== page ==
As the sun began to rise over the mountain, she stared at the blood covering her hands and wondered what had just happened. Her dog pushed into her side, nose slipping by her face. She tried to get to her feet, but her knees weren’t bending as she wanted.
She checked them. They were fine, they weren’t broken. She just couldn’t bend them to get up.
The dog pushed into her again. The girl tried to push him away. “No.” Where had this blood come from? She couldn’t remember.
She wiped her hands off on her jeans. They looked like she would have to get new ones. Her mother had always told her the ripped jean look was dumb anyway.
Her dog grabbed her, mouth on her arm. “Ow! What are you doing? Stop!”
The dog didn’t stop. He started to pull her. She tried to protest, but she couldn’t. He was strong and she couldn’t get up.
As she began to pass out from the blood loss, the dog dragged her past the corpse of her captor.
Almost all of her class had died that night. It wasn’t very fair, but no one cared about that part of the entire thing. The tragedy couldn’t be explained by anything else. It wasn’t as though prom had been interrupted by a shooter. The state all of the bodies had been left in were nothing that could be described. Except maybe by saying some wild animal had shown up and ripped everyone apart.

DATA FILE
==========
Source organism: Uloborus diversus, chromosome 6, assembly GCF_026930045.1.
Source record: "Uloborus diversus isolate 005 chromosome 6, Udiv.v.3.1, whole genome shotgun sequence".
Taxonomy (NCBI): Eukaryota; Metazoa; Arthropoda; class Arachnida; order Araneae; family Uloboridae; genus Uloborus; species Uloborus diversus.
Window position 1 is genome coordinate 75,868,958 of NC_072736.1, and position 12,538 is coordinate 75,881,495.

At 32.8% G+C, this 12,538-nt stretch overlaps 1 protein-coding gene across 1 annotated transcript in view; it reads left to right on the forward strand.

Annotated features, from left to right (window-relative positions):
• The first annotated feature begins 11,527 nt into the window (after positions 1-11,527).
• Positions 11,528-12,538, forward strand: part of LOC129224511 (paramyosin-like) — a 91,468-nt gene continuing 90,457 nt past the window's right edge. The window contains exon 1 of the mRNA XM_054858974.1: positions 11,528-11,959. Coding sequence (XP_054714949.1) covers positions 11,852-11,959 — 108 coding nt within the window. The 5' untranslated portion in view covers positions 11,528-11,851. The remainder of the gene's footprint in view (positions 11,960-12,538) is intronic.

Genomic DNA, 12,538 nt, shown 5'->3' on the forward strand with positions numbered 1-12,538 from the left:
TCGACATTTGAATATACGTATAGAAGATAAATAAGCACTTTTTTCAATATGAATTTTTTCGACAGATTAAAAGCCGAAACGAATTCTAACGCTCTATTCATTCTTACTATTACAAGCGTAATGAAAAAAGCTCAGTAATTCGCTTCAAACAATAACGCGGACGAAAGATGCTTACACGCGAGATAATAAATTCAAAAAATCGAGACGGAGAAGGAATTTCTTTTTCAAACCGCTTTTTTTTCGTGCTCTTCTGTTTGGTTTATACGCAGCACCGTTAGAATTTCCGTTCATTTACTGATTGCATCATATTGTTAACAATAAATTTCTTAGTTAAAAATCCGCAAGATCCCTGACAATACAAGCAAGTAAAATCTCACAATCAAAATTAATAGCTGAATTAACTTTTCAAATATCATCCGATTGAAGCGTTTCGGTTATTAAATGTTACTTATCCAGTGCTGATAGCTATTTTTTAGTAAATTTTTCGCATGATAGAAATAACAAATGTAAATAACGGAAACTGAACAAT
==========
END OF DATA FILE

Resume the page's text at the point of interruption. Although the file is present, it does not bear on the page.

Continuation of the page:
Carine didn’t remember any of it. Except for the girl she had been dancing with. She didn’t recall her from any classes or anything like that. Maybe she had seen her around, maybe not. Her class was huge, after all. It seemed strange she wouldn’t have had a single class with her the entire year though. Her entire high school career.
Which now seemed to be put on hold. Carine wasn’t the only survivor. Nor the only one to somehow walk home without any memory of what had happened. She was in the hospital now, her father hovering around outside, as she was checked. Physically, she was fine. That didn’t make sense. One of the few things Carine could remember was that some of the blood on her dress had been hers.
Her dress. Where was it? It hadn’t been in her room. But she had changed into her pajamas. She couldn’t remember.
She thought about the girl she had danced with, with the black afro and the large earrings which hadn’t matched her dress. She was beautiful. Carine would have remembered her. Carine should have remembered her. She was dead now.
Carine rubbed her eyes.
She had left everything to Zamir. He didn’t want it.
“This is wonderful, his mother would say. “She loved you so much.”
There was the stipulation. He couldn’t give a single piece of it to Shachaf. Their mother didn’t seem to notice. Zamir ground his teeth. And kept his discontentment to himself. There was no hiding this now.
“Am I an idiot?” Shachaf sat on Zamir’s balcony. Zamir filled up another glass.
“Yes, but that’s besides the point. We stem from idiotic stock.”
Shachaf rubbed his face. “There’s a lot you could do with that inheritance.”
Zamir couldn’t be more irritated. Neither of them cared about the money. They both knew that. “I have a job. I don’t need it.” He wasn’t going to make the choice against his brother.
“True. You aren’t hurting for it.”
That wasn’t the point. That wasn’t it at all. Zamir shook his head and sat down across from him.